There’s an almost prescient fatalism in many French movies of the late 1930s. Dark themes, shadowy aesthetics, and shady characters articulate a cynical outlook for France’s future and none embodied that trend more than Michel Carné’s Quai des brumes (Port of Shadows). Carné succeeded in capturing the festering pessimism and ennui of French culture and society in this film so well that it supposedly prompted one French government official to blame the fall of France to Nazi Germany on Quai des brumes. Carné is said to have responded to the charge by saying one doesn’t blame a barometer for a storm. Whether this story is apocryphal or not, it is worth noting that Carné viewed his film as a barometer of sorts for the unease and discontent of the French people that would, in a matter of months, prove founded.

The movie follows a fateful day in the life of Jean (Jean Gabin), a deserter from the French Foreign Legion as he arrives in the port of Le Havre, on the look out for a ship to get him out of the country before the authorities apprehend him. He finds refuge at a seedy bar on the outskirts of town where other outcasts and runaways gather and it is there that he meets and falls in love with the beautiful Nelly (Michèle Morgan). She has also run away, but from her lecherous step-father Zabel (Michel Simon). Their relationship pits Jean against Zabel and Nelly’s wanna-be tough guy boyfriend, Lucien (Pierre Brasseur). Jean gives Nelly the courage to finally stand up to Zabel’s unwanted advances and envision a life away from the drudgery, but Jean is trapped between his new love and the need to get out of the country.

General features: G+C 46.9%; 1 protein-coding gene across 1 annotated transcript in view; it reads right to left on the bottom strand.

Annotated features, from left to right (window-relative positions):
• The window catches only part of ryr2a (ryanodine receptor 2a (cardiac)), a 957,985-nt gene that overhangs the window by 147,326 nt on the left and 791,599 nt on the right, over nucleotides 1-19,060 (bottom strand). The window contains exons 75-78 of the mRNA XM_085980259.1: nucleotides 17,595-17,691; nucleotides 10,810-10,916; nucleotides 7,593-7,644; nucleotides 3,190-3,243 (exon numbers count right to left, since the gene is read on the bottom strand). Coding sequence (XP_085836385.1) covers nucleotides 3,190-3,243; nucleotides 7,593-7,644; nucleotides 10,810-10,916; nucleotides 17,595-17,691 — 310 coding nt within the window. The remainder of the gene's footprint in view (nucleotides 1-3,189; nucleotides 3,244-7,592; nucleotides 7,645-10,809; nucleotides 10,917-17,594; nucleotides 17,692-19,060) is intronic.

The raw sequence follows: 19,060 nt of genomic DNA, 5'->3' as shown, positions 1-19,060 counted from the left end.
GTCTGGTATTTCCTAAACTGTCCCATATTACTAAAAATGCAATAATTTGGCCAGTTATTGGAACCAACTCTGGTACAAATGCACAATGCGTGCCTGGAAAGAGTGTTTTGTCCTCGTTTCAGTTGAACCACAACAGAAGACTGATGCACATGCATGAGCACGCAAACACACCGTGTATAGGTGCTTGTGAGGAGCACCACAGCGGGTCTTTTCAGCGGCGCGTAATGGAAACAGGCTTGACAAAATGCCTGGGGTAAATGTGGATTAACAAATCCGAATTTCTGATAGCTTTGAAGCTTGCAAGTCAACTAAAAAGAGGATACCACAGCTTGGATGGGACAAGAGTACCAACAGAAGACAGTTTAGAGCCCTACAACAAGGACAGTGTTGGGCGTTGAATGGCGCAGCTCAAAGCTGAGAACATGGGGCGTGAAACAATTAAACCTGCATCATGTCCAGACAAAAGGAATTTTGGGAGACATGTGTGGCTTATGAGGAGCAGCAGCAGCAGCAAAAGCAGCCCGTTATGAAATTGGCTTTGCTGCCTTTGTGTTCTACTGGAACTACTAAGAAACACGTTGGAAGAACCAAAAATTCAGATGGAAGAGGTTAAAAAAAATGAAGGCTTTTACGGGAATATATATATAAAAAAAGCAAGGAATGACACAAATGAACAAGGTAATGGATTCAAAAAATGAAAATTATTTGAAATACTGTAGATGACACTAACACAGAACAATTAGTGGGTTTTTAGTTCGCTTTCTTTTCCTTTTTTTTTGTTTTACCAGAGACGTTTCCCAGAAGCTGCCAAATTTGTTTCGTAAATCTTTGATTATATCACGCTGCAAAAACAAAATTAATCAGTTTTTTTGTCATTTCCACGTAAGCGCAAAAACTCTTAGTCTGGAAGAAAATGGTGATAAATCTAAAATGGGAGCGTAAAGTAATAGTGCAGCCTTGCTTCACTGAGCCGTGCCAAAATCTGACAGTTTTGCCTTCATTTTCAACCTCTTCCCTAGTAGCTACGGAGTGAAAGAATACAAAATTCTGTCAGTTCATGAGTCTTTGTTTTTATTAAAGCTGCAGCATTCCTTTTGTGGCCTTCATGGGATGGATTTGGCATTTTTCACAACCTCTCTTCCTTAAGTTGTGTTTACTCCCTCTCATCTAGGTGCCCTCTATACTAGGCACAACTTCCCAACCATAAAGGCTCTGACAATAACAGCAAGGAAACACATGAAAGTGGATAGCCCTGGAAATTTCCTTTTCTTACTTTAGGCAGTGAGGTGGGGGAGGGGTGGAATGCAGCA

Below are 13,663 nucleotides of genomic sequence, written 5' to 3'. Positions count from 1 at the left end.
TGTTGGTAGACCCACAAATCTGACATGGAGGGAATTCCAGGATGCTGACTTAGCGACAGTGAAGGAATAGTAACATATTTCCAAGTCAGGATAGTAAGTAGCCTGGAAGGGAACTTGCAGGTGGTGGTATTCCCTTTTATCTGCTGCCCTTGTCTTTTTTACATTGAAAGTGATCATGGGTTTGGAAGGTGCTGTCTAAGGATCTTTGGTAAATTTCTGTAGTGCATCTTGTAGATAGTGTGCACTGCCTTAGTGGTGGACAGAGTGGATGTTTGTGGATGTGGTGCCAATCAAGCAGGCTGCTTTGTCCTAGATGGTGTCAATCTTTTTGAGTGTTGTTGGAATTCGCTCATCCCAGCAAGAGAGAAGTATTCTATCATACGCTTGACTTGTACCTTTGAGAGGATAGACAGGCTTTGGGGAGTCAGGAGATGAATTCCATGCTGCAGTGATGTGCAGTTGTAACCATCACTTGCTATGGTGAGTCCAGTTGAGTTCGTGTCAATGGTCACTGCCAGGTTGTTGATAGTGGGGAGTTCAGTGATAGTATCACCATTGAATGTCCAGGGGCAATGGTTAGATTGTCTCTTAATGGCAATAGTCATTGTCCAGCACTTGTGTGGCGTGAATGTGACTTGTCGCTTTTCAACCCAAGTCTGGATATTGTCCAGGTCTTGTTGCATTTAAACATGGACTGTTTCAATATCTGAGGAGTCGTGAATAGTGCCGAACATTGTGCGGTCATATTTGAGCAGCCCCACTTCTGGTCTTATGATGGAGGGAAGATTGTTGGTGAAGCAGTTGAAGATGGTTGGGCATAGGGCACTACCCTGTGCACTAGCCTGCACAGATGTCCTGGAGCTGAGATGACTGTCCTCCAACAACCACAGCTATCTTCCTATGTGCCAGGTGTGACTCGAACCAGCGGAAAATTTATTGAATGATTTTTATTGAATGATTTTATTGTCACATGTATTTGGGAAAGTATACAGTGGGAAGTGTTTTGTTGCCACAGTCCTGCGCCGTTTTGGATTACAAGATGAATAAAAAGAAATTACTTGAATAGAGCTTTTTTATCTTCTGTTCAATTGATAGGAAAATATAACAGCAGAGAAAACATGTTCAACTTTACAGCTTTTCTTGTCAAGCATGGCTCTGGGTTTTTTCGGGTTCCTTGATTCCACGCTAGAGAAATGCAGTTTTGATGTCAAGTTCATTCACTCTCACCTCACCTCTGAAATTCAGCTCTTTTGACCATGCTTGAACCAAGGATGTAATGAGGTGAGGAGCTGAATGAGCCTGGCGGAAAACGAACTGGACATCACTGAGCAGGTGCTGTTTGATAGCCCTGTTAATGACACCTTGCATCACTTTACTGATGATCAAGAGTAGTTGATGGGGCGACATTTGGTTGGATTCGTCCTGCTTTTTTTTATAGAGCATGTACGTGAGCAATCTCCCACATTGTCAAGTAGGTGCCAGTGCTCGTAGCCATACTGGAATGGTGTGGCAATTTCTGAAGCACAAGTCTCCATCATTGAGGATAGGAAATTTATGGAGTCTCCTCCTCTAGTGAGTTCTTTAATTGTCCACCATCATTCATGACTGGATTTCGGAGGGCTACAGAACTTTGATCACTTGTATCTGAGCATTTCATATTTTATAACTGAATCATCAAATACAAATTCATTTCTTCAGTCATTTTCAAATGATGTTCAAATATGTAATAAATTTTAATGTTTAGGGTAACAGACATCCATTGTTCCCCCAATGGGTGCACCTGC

Nelly (Morgan) struggles against Zabel (Michel Simon)

The genius of Carné’s film is, like most people, no one in the movie is particularly noble. Our protagonist is Jean, but he isn’t a paragon of virtue. And on the flip side, the villains aren’t particularly evil. Simon and Brasseur play them more as weak, scared little boys, unable to chart any other course for their lives. Like Jean, they are trapped by their own misdeeds and flail around in an attempt to appear in control. Zabel clings to a thin veneer of respectability, covering his dabbling in crime, and Lucien pretends to be a tough guy, mimicking the movies of James Cagney or Paul Muni., when he’s really a cowardly little boy.

Carné is unsparingly brutal in his condemnation of French society. Jean and Nelly have to flee from two institutions meant to protect its citizens (the military) and nurture new ones (the family). They don’t find safety anywhere except for a dingy bar that, since we have the virtue of hindsight, eerily feels like a hideout for the French Underground. Carné populates the bar with anyone who might feel left behind by the collapse of the Popular Front and the rise of fascism throughout Europe, including a disillusioned young poet who takes his life early in the picture, leaving his clothes for Jean.

Quai des brumes is a melancholy portrait of a specific time and place. Everyone knew they were headed for disaster, but no one knew what they could do to prevent it. Some retreated and escaped, like Jean and Nelly, while others tried to make the best out of it for themselves with little regard for who they might wrong, like Zabel and Lucien. And still others took their lives, unable to face the world without the France in which they grew up.